My only problem with the approach is it isn’t an all-in approach now. If we are, then trade Granderson, Hughes and Cano now. And then why would an Upton, young and controllable, not be a peice you want. A few more years at 14 a year? According to the report it wasn’t the prospects but the money turning them off – what?

    I think what is irritating me most is this coy type of attitude now by management and to me it seems so obvious. They aren’t 100% committed to this shift in direction because it would make them less competitive now and less lucrative also. So lose money one way or another.

  9. MTU January 14th, 2013 at 12:14 pm

    IMO Cashman has to get some credit for re-ephasizing building the Farm.

    The first wave was stocked with pitchers and catchers.

    This next wave is stocked with OF prospects.

    The first wave was a mixed bag. Some bad luck, some mishandling, some learning, some success.

    Hopefully this next group will fare better.

    It almost has to for Cashman to survive IMO.

  10. Tackelberry January 14th, 2013 at 12:18 pm

    Agree. Alot will depend on the progress this year of guys like Romine, Adams, Almonte and the continued progress of Heathcott, Austin and Williams and Sanchez this year. Also, can Pineda make it back and can Campos come back without needing TJ surgery. A rebound year by Betances wouldn’t hurt either.

  11. Shame Spencer January 14th, 2013 at 12:18 pm

    @craigcalcaterra

    Watched first 45m of “Out of Sight” on the treadmill. Haven’t seen it since ’98. Too bad JLo wanted to be a brand and not a serious actress.
    ——————-

    JLo comparisons are always relevant to the Yankees.

  12. Ys Guy January 14th, 2013 at 12:21 pm

    lets not get too crazy about maxwell. he only managed 300 at bats on the worst team in baseball struck out in 1/3 of his at bats and spent another stint on the dl.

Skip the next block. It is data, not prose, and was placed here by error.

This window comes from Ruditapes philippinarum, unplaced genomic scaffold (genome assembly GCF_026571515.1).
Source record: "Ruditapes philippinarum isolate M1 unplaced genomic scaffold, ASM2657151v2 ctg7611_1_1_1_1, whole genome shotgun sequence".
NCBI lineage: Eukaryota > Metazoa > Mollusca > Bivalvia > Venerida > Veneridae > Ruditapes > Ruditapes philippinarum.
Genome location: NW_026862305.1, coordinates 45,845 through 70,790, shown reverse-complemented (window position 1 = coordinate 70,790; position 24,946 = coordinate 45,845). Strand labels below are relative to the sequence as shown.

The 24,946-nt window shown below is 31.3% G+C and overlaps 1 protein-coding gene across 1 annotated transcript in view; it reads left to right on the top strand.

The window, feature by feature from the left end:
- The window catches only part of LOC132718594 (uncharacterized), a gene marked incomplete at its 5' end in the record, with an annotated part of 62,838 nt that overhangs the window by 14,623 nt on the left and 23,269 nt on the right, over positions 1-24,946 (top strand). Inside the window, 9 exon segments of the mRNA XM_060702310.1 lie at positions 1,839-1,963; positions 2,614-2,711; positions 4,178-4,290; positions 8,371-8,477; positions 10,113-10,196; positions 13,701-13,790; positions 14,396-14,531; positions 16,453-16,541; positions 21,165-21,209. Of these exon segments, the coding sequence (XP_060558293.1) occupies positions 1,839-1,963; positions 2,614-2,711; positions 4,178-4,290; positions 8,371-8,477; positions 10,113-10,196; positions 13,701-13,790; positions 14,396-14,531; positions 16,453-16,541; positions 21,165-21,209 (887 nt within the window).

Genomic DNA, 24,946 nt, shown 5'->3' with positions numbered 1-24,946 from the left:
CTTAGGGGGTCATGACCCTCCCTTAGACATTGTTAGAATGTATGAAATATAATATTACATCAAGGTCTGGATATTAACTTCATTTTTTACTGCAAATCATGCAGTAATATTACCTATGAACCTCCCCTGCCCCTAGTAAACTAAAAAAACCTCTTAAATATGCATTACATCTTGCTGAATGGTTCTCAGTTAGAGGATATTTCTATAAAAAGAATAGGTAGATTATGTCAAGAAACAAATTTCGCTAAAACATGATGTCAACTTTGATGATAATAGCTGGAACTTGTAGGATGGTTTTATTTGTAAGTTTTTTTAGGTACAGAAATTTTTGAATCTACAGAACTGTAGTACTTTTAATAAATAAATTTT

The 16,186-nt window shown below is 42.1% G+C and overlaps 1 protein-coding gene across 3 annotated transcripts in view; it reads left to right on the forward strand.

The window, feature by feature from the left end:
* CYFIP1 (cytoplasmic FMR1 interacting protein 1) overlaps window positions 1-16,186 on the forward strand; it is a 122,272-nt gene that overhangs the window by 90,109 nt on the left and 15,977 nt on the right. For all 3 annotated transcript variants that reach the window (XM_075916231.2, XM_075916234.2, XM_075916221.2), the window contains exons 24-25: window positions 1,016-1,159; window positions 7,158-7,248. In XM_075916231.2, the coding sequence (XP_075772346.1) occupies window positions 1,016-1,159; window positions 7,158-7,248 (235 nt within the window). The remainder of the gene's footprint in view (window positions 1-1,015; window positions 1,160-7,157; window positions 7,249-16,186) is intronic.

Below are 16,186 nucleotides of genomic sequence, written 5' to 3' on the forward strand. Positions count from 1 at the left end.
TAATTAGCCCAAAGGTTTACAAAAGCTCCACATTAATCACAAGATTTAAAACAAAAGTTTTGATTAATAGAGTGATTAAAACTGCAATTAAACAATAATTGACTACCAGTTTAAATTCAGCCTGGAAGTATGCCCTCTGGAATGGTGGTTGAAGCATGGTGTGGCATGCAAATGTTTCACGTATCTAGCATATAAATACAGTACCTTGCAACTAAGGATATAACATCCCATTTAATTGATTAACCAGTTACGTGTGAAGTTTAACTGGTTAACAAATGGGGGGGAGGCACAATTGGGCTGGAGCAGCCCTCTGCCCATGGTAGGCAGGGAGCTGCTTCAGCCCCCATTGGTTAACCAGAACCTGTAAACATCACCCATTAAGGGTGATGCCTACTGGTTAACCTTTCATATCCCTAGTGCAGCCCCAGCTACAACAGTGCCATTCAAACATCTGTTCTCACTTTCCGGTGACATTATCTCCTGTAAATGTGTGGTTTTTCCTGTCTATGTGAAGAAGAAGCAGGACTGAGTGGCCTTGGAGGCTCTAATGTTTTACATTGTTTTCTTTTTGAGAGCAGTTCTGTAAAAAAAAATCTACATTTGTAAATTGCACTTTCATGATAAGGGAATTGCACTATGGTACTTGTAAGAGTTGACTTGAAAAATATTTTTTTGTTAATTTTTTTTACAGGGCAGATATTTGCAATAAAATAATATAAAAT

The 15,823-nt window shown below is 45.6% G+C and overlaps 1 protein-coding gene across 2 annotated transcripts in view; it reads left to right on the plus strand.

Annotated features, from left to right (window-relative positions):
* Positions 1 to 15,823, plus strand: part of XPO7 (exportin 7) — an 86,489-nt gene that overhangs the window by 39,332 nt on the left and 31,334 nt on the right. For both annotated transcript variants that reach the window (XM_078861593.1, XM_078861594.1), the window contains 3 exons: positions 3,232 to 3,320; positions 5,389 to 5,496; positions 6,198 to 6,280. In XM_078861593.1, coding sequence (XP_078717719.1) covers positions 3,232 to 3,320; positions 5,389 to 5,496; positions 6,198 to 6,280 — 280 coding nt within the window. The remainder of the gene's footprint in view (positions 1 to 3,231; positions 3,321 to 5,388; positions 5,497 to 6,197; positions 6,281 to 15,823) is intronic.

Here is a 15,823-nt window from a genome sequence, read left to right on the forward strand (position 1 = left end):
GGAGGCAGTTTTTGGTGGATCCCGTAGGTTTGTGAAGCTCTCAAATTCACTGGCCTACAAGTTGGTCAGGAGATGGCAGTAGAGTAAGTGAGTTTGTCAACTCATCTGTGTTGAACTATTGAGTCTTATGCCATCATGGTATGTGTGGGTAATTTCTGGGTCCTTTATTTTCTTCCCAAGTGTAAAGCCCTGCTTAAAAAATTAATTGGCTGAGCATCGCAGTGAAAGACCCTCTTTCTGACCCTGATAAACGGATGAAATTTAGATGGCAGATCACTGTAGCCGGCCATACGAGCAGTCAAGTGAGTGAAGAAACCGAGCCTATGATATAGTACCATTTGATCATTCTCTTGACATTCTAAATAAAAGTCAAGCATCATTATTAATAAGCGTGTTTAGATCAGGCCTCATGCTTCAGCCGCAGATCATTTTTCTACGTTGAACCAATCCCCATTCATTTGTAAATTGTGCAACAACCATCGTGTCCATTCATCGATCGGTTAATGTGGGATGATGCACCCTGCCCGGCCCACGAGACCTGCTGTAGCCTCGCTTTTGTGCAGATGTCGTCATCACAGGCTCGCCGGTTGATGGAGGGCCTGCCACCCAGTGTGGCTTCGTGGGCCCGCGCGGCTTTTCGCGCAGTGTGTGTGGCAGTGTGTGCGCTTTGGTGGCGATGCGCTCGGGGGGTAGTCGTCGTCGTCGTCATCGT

i wouldnt mind having him on the roster but counting on him as a regular contributor is a bit of a stretch.

  13. DONNYBROOK January 14th, 2013 at 12:25 pm

    Clooney carried JLo in “Out Of Sight”. Based on her acting ability, vs. her current net worth, she made the right choice.

  14. G. Love January 14th, 2013 at 12:26 pm

    Jerkface,

    I really enjoyed your pinch hitter. Great job putting that all together. Now watch your back for guys in trench coats trying to abduct you for cracking the code of how the Yankees are suddenly putting profits over winning.

    And for the love of God, will the Yankees please get Morse or Upton for blake’s sanity. I’m worried about him. We don’t want him wandering the streets muttering their names late at night.

  15. J. Alfred Prufrock January 14th, 2013 at 12:27 pm

    Rich in NJ January 14th, 2013 at 9:48 am

    one thing is for sure, nobody on this blog that i saw predicted #’s for montero last season that were as low as his statistics turned out to be.
    -

    It was foreseeable that he wouldn’t hit as well in Safeco as he would at YS, for which he has a tailor-made swing. Plus, some of mentioned that he might have to surmount a learning curve.
    ///

    This was something I sounded repeatedly in 2011 – I wanted him up reasonably early so that he could get through his learning curve and therefore be more useful to us down the stretch and into the playoffs. As it turned out, he hit out of the box and in the postseason, when given the chance. They were even walking the kid.

    But if he had been here for half or 3/4s of the season, he likely could have hit the ground running, as he did in the late call-up, and then swooned for a period of adjustment, before adapting again. My thought was, we could move the learning curve back and give his bat, having gone around the league a few times, a great chance for success during late-season division chase and in the playoffs.

    The season in Seattle was the learning curve that was bound to come in a first-season player, and he no doubt would have had some valleys last year with us. But, he would have been hitting in a park he was born to hit in, and would have had guys like Alex, Jeter, and Cano to insulate and instruct him.